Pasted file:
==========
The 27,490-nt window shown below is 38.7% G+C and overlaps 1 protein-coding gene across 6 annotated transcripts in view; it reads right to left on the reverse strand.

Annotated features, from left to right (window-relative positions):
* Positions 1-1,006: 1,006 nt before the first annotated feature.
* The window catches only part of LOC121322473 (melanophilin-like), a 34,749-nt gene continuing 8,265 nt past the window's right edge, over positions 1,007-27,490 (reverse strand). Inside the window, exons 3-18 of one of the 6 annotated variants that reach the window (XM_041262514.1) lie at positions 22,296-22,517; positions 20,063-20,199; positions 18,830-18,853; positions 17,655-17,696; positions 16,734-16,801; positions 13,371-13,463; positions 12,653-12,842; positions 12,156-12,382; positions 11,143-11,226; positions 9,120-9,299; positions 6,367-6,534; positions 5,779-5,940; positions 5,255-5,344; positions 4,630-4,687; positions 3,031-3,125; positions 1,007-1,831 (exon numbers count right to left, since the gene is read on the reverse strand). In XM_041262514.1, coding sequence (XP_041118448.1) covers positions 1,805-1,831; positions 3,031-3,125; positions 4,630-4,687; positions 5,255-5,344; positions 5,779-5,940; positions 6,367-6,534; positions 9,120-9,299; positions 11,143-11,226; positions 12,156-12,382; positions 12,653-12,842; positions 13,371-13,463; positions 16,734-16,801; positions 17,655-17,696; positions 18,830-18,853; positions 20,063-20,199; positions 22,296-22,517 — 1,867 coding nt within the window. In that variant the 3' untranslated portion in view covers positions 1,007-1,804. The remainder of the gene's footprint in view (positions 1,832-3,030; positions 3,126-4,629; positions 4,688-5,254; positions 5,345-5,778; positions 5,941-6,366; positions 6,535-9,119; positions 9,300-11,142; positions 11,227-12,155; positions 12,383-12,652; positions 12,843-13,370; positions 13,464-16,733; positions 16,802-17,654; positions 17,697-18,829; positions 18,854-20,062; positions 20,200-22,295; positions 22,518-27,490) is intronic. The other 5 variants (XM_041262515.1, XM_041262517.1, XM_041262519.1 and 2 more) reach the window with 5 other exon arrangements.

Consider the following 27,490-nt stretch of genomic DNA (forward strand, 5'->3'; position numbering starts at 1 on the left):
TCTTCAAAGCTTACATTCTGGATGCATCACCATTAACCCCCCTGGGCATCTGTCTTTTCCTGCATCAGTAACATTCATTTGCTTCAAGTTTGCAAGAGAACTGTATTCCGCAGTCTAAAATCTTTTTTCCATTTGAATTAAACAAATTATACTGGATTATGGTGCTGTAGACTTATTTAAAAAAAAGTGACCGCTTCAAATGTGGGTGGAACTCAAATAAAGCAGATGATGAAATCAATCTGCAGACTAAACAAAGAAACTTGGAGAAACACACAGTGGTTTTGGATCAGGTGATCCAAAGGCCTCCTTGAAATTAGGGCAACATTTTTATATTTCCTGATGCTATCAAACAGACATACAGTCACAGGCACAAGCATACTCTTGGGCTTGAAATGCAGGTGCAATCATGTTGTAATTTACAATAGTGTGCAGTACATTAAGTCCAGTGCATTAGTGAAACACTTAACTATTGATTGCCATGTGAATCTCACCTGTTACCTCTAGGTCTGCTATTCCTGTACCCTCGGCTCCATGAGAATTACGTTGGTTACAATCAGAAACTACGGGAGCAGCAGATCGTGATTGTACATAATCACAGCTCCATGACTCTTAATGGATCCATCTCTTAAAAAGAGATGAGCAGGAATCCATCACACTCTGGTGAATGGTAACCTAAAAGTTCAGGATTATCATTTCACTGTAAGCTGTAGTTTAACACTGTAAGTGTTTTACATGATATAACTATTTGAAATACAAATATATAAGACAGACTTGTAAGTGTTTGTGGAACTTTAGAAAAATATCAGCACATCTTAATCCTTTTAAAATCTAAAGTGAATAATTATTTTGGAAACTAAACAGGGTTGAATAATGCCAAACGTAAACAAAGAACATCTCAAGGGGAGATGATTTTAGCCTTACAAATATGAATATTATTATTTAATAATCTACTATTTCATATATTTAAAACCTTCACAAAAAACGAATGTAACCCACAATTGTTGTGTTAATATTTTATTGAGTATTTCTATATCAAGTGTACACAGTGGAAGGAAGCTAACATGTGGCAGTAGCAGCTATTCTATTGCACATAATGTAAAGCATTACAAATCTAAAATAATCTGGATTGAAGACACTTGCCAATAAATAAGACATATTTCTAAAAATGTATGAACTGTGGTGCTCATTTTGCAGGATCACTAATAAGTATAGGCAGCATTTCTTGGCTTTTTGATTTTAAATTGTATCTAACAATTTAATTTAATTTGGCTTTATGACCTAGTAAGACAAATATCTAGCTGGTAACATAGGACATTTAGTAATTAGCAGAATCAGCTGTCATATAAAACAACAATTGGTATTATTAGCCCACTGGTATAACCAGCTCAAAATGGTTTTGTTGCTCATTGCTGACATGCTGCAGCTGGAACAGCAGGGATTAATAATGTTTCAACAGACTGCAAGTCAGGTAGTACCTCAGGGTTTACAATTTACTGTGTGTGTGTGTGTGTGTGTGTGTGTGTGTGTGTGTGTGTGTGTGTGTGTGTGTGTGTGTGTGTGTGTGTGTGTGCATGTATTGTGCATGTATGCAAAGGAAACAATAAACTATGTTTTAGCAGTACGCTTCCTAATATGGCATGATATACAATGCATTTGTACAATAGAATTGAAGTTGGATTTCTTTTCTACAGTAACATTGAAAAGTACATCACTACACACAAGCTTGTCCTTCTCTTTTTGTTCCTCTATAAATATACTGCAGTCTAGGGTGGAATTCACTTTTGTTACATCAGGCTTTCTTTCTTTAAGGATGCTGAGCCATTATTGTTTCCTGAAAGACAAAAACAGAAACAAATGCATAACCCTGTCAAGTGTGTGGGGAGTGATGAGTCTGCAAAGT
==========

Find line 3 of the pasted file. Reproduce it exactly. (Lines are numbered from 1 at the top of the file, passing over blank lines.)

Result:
* Positions 1-1,006: 1,006 nt before the first annotated feature.